Wednesday, 6 May 2009

Healthy seed reduces risk of Skin Spot

This article was first published in Potato Review, January 2009, p30 (

Skin spot is an old disease with which have to live in spite of our knowledge about the disease. Why the concern? A minority of varieties are especially susceptible to the characteristic skin blemish. And because markets are quite specific about filling certain niches with particular varieties the industry is sometimes committed to growing susceptible varieties. Skin spot pustules usually develop during the later part of the storage season. For example, a crop of King Edward stored for packing can turn from being quite presentable in early autumn to showing serious defects around February. As time goes on, skin spot can also seriously influence suitability for crisping.

There is, however, another less visible effect. The fungus which causes skin spot, Polyscytalum pustulans, can kill the growing tips of buds. In serious cases this can result in failure to emerge. In less serious infections it can lead to uneven stem numbers and subsequent variations in tuber size which will be detrimental to the value of the crop. The extent to which this is a problem today is not clear since it is difficult, when stem numbers are low, to track this back to P. pustulans as one of several possible causes. However, it is worth noting the value of recording stem numbers as a barometer of how well a crop is performing. In any case buds are far less likely to be affected once they have started to develop into sprouts. So even for unchitted seed there is a beneficial effect in making sure that at least dormancy is broken and there is some movement in the eyes before planting.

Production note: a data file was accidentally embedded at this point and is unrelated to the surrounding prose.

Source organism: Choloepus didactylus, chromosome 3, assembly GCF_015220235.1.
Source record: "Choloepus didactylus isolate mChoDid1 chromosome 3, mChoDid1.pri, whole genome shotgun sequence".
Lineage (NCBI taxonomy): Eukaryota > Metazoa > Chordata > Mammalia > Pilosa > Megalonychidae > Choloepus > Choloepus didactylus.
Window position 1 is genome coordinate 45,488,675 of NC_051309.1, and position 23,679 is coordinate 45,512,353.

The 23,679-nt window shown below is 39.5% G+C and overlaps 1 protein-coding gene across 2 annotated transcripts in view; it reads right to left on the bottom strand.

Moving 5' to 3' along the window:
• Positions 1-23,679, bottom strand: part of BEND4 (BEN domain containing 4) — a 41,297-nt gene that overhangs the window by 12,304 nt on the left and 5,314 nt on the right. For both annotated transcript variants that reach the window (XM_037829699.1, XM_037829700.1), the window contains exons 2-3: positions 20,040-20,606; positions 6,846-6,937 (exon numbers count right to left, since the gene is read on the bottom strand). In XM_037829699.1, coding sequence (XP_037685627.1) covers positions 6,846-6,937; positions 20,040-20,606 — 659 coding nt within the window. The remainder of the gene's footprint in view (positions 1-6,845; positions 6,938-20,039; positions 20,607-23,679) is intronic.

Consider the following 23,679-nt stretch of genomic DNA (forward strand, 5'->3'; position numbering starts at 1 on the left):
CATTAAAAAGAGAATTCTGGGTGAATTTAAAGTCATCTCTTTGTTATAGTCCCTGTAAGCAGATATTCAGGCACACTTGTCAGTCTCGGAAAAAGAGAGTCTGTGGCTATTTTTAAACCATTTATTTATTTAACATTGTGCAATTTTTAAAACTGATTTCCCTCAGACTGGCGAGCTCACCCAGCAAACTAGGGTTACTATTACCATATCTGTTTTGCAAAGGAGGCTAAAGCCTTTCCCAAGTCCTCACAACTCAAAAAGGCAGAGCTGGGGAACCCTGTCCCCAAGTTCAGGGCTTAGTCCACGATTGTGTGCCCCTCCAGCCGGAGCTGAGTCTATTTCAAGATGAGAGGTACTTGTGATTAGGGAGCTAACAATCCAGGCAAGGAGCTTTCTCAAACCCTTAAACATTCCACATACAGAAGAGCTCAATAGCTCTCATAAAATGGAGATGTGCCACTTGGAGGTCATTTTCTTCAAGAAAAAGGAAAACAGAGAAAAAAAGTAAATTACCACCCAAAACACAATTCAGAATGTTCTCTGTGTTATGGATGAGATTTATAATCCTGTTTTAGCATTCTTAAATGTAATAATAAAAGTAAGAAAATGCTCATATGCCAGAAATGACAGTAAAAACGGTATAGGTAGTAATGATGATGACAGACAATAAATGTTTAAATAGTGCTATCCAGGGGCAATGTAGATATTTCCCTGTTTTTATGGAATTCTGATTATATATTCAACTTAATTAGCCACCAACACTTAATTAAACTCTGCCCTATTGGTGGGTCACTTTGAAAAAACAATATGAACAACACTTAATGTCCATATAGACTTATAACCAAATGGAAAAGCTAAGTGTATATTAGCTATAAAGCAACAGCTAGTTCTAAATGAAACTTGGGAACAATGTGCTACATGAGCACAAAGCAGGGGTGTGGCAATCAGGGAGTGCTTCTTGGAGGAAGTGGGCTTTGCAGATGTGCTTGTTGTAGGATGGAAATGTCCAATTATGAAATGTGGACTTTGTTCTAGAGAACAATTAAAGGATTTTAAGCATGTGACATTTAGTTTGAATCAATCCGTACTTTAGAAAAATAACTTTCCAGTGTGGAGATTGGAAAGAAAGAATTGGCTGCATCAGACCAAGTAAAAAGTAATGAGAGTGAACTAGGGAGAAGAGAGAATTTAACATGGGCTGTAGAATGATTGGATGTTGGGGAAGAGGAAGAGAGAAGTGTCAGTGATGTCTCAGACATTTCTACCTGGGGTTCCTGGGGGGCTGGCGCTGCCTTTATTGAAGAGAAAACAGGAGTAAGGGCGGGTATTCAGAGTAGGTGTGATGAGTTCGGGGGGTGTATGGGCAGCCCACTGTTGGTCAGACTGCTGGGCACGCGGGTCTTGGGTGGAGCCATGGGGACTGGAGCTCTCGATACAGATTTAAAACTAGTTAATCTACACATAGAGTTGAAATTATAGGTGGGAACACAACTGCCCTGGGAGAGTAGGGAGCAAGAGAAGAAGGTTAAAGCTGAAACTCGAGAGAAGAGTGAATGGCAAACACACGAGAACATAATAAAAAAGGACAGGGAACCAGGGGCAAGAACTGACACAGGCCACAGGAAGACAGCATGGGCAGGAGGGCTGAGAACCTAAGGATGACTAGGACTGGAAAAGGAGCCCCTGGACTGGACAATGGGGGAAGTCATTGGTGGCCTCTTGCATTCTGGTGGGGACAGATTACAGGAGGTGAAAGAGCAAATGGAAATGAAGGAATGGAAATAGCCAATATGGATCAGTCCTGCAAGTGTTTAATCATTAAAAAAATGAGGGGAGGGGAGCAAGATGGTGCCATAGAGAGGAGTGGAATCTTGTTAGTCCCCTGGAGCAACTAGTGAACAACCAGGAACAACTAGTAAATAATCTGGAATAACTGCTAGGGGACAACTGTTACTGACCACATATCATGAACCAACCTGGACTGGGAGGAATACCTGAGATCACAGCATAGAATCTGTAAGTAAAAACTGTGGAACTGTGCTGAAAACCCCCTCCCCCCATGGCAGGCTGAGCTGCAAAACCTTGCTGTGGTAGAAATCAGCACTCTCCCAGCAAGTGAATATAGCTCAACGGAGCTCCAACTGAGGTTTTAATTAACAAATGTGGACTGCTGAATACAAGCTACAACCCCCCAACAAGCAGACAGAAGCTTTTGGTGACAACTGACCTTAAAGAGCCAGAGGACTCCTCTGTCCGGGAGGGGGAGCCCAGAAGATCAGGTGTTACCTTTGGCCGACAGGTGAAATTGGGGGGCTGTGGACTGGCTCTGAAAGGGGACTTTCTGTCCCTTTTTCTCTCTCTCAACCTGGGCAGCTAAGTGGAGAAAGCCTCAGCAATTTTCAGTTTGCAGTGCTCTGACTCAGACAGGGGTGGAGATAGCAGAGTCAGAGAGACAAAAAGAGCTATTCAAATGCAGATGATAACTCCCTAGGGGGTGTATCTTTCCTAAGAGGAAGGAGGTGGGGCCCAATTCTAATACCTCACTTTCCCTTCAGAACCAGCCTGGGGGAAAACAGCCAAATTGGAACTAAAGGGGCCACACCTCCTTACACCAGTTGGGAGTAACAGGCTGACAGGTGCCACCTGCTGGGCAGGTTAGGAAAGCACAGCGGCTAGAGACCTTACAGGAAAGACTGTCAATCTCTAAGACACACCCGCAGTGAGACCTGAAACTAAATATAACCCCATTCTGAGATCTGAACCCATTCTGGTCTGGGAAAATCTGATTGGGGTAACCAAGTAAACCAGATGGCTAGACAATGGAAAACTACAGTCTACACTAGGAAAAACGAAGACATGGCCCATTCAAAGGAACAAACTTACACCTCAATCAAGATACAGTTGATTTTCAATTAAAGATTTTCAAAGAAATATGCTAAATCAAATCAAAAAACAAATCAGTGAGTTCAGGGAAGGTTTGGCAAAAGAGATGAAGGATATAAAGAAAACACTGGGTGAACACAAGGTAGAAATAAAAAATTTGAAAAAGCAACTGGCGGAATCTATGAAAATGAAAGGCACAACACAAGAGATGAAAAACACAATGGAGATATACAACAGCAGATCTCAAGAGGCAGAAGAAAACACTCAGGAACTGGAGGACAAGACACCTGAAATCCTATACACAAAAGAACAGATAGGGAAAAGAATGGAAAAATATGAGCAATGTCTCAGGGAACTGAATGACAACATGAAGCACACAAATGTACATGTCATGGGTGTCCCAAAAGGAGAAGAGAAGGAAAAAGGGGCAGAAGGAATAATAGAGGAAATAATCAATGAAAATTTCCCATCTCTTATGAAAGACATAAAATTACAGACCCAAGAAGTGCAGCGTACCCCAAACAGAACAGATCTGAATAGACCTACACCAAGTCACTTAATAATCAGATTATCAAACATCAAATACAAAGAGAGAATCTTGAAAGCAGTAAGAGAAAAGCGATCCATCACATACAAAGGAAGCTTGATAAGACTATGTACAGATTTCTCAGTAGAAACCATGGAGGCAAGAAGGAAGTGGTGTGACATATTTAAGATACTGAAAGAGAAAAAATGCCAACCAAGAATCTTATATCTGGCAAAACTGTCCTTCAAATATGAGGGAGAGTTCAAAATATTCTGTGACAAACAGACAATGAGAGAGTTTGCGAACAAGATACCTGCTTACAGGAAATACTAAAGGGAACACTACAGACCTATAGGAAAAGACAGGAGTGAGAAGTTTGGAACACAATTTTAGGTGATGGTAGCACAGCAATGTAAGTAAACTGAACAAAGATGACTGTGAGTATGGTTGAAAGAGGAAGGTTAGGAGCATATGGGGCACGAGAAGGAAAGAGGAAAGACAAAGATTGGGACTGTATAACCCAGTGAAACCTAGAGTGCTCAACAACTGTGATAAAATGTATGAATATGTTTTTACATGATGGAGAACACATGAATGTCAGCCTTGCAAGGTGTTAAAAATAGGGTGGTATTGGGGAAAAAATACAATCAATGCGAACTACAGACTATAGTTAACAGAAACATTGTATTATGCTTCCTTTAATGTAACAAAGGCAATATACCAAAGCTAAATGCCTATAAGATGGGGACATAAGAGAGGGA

P. pustulans is seed borne so the best way to deal with skin spot is to purchase uninfected seed. Stocks start off in the first and second generation of multiplication as being free from skin spot but over the generations crops will become infected. At first just a few plants will carry the disease but gradually the incidence will increase. You can see the infection in crops as a light brown flecking on the base of the stems. It is for this reason that when I am inspecting seed crops I always look at the condition of the underground part of the plant. Although I would not go so far as to say that you can predict skin spot from these lesions, clear white stems are a good indicator of a healthy crop. In fact, if skin spot has got into a seed crop it is likely that silver scurf is also present, though it does not leave the same tell-tale marks. It is also clear that the incidence of skin spot is quite variable from crop to crop and is probably much lower than it used to be.